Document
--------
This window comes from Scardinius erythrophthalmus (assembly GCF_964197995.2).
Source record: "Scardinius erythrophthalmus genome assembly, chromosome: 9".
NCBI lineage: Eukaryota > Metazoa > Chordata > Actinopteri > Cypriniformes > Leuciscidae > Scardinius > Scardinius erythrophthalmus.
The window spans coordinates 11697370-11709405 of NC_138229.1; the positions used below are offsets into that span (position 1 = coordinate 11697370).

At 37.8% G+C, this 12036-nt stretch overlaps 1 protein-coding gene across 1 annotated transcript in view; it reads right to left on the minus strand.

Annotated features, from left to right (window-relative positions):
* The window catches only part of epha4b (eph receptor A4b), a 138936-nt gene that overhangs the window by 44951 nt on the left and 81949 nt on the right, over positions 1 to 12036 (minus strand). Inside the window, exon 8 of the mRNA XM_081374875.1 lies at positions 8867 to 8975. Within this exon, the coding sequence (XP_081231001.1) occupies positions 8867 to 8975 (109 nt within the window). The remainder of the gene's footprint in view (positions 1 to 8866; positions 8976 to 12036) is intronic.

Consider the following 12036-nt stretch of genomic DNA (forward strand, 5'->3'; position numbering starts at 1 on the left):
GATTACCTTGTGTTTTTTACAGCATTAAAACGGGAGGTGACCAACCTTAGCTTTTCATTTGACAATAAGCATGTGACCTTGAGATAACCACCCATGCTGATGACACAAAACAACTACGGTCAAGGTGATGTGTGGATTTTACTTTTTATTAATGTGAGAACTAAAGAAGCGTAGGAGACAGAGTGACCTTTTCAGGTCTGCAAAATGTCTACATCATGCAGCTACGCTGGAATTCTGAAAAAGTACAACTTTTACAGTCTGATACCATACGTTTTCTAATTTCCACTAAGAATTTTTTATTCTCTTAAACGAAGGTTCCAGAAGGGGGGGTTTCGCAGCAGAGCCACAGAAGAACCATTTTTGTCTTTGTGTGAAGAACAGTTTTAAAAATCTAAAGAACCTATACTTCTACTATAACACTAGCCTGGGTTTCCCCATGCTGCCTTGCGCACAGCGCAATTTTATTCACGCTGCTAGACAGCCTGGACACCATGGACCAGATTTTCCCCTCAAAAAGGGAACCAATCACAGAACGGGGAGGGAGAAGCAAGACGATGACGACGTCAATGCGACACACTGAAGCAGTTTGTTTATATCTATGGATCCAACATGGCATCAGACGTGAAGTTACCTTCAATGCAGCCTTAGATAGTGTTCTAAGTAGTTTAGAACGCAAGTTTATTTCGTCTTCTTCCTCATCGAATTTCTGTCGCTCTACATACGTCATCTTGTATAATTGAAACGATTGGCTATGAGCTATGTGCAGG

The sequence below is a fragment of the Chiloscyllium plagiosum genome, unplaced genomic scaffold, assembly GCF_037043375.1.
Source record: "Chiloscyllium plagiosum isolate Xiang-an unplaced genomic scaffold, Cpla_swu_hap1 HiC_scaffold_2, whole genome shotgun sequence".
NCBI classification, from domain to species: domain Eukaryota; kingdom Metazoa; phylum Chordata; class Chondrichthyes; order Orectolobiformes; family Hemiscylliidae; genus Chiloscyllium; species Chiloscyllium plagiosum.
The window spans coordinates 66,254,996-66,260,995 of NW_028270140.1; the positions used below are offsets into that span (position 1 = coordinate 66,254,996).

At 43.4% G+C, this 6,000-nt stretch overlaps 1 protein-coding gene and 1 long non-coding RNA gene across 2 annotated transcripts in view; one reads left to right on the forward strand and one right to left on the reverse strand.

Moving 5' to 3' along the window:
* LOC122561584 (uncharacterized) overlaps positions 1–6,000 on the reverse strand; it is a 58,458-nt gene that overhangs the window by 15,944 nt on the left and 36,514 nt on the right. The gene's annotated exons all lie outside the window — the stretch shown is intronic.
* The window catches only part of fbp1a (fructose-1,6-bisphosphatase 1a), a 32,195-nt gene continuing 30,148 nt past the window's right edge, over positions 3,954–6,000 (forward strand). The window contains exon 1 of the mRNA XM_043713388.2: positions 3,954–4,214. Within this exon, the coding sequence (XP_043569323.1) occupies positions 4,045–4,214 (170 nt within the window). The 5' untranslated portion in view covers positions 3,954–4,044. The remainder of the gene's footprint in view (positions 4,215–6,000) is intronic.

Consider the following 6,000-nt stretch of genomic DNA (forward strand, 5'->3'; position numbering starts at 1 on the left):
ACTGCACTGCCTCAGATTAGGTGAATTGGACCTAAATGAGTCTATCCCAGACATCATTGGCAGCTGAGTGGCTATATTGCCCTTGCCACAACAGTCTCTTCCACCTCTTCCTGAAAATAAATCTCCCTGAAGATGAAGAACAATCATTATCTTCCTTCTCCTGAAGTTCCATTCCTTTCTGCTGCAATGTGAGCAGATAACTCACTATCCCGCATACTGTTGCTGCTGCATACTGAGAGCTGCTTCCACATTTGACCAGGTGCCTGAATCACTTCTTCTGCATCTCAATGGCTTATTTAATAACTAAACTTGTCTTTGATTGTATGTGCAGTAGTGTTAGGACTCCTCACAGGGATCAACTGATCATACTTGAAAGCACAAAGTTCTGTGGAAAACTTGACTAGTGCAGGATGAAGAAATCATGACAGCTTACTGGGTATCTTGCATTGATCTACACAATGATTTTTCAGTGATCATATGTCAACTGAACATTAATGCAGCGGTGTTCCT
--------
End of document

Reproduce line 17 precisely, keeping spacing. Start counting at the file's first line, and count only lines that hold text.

* The window catches only part of fbp1a (fructose-1,6-bisphosphatase 1a), a 32,195-nt gene continuing 30,148 nt past the window's right edge, over positions 3,954–6,000 (forward strand). The window contains exon 1 of the mRNA XM_043713388.2: positions 3,954–4,214. Within this exon, the coding sequence (XP_043569323.1) occupies positions 4,045–4,214 (170 nt within the window). The 5' untranslated portion in view covers positions 3,954–4,044. The remainder of the gene's footprint in view (positions 4,215–6,000) is intronic.